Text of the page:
I’m sorry. Please understand.
“People like winning. They like feeling happy,” says Keanne Chang (‘19) when she explains the appeal of Field Day to me. I am not “people.” I could not care less about how my class does during Field Day: I dress up out of a sense of obligation to my grade level. Otherwise, I participate as little as I can.
In the gym, as all around me people are screaming, I feel nothing. I cannot get worked up. I hate the loud noise. A physically uncoordinated person incapable of using a jump rope or catching a bean bag properly, I feel guilty for failing my adviser group. Each outdoor game is a struggle. When students trash talk other grades or argue over the legitimacy of a game result, I cannot share their aggression or competitiveness. I am only anxious about how hateful people can become.
“During dodgeball, if someone is first out, people from the bleachers would usually blame them or be like, ‘What the heck?’” says Keanne. “I’m sure most of the people yelling are friends with the player, but it can come off a little harsh.”
I am only anxious about how hateful people can become.
Some interpret my antipathy towards Field Day and Spirit Week as an indication that I lack school spirit. I understand, even if I disagree. Students in StuGov and ClassGov put so much time and effort into organizing these events to offer a break from classes and a release from academic stress. “I dislike the fact that people are so unenthusiastic about Field Day…There are always those who seem like they don’t want to be part of the class at all,” says Emily Tai (‘19). “I get that some people just aren’t really into the whole cheering thing, but at least have positive body language, because it’s actually quite insulting.”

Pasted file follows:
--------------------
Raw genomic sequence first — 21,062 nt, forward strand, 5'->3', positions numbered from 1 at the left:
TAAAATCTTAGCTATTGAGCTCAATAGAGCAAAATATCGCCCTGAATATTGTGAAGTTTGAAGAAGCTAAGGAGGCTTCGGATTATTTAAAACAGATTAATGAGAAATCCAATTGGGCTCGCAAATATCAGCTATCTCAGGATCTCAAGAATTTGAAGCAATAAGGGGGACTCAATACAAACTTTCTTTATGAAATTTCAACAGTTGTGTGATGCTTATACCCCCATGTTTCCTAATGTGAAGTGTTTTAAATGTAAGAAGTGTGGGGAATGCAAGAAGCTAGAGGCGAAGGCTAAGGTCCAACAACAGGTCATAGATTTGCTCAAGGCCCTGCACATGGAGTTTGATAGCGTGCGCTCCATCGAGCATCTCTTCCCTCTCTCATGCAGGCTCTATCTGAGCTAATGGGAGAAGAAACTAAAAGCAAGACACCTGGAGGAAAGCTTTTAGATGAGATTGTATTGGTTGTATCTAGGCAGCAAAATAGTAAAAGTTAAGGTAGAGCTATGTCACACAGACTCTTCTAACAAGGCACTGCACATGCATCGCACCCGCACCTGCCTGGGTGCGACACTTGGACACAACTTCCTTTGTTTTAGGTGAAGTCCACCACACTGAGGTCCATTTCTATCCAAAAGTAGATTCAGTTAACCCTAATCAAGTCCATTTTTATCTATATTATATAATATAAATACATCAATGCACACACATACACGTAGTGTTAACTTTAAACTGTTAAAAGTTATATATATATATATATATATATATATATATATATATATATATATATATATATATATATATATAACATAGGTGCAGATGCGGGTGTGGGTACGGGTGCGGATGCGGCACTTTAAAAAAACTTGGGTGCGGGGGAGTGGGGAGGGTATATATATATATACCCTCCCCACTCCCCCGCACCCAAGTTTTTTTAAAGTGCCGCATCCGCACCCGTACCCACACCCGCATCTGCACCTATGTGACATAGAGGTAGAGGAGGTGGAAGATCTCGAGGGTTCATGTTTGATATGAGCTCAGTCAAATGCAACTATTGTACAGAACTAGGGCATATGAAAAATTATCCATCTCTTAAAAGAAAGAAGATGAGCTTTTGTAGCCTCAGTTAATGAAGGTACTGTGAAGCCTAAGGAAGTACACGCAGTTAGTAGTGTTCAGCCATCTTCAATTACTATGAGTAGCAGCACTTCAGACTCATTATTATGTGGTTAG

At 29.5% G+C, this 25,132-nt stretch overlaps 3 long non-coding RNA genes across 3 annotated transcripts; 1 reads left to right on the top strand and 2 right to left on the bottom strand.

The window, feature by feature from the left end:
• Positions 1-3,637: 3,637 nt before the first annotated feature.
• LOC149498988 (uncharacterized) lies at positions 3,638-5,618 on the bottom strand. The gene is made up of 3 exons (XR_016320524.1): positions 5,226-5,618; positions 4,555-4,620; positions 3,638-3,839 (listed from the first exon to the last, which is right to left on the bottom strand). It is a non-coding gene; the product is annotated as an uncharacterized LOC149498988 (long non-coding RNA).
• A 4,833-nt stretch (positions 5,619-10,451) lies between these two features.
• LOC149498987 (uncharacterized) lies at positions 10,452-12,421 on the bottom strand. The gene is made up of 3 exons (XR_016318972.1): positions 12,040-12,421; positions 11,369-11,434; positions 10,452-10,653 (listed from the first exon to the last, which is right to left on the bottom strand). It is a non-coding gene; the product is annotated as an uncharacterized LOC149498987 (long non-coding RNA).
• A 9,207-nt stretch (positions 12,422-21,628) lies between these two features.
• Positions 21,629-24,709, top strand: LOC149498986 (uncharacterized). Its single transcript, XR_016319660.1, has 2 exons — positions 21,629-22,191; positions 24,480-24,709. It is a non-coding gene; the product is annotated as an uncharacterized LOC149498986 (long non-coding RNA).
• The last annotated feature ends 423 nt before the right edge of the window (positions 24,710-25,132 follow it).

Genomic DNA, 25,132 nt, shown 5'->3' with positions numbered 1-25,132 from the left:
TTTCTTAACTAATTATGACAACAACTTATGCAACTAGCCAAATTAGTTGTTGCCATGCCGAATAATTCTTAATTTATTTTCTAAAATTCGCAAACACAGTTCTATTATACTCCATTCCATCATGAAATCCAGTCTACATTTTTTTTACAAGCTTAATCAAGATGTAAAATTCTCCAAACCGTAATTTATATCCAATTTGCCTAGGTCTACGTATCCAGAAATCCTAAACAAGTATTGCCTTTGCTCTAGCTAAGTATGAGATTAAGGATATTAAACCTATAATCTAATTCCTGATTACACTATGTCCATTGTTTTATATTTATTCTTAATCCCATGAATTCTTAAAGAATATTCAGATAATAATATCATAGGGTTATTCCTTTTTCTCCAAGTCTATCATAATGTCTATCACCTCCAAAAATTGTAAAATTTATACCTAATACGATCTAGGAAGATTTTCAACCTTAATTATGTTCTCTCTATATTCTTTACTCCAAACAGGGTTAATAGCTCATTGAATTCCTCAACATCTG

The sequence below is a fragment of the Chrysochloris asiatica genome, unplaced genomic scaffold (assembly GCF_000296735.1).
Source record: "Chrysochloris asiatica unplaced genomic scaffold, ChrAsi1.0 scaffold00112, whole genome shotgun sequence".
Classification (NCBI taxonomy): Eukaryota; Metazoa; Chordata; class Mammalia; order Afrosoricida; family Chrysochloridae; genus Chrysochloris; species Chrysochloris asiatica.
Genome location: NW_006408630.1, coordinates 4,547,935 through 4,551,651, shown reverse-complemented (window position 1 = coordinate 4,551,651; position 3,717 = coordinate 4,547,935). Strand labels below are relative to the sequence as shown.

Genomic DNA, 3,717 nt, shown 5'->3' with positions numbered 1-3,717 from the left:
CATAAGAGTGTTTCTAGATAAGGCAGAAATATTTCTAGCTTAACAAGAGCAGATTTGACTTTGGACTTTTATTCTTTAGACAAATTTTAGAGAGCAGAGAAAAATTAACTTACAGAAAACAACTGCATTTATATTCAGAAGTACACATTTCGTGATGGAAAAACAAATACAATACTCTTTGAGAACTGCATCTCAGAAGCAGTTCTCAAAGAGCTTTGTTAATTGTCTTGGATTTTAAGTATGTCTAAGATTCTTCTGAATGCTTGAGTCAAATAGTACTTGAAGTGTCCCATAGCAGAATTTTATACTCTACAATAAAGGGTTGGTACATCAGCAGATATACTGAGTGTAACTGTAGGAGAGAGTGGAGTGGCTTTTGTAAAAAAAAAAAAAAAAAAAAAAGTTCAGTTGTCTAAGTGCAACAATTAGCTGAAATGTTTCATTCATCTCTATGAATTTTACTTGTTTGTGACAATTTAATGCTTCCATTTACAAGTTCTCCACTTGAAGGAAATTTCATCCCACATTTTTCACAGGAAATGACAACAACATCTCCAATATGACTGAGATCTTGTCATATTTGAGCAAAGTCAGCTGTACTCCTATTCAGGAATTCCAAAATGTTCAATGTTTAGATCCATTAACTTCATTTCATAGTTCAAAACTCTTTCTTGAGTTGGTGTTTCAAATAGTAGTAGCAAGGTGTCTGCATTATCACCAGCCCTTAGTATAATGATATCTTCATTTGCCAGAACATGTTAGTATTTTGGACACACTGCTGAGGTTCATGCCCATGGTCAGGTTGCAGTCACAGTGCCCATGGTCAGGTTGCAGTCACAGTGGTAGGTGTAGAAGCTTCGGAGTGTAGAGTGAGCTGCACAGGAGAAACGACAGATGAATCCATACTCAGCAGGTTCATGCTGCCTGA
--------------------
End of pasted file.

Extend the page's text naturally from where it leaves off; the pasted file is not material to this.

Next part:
Field Day and Spirit Week are class efforts, so when a portion of the student body does not participate to the fullest, students who do participate can feel disheartened. Keanne says, “Not everyone is going to like Field Day, but those people who purposely refuse to dress up or show at least a little bit of spirit really make it a lot less enjoyable for the people who enjoy it.”
On this day more than any other, I see how other people have a deeply different emotional experience from my own, and how that difference can inadvertently hurt others’ feelings. I see how people like me are stigmatized and misunderstood by other students and by authority figures. I do not behave the way I do during Field Day and Spirit Week out of disrespect or laziness, and certainly not out of a lack of school spirit.
I may be useless at cheering, but there are other ways to feel part of the student body.
We do not have to define school spirit in such a narrow and exclusionary way. It does not have to mean wearing face paint and hair spray, or waving a flag. It can mean contributing to the school community in any way you can: running a club, speaking during a Socratic seminar, or even writing for the school newspaper. I may be useless at cheering, but there are other ways to feel part of the student body.
“Well, just don’t look super grumpy!” Emily tells me after I admit to disliking Field Day. To those who enjoy Field Day, I am sorry that I hate it, and that sometimes I cannot help but show that. You cannot fully understand exactly how I feel. But at least when you notice me not having a good time, you can try to empathize with and forgive me, in the same way that I try my best to empathize with you.
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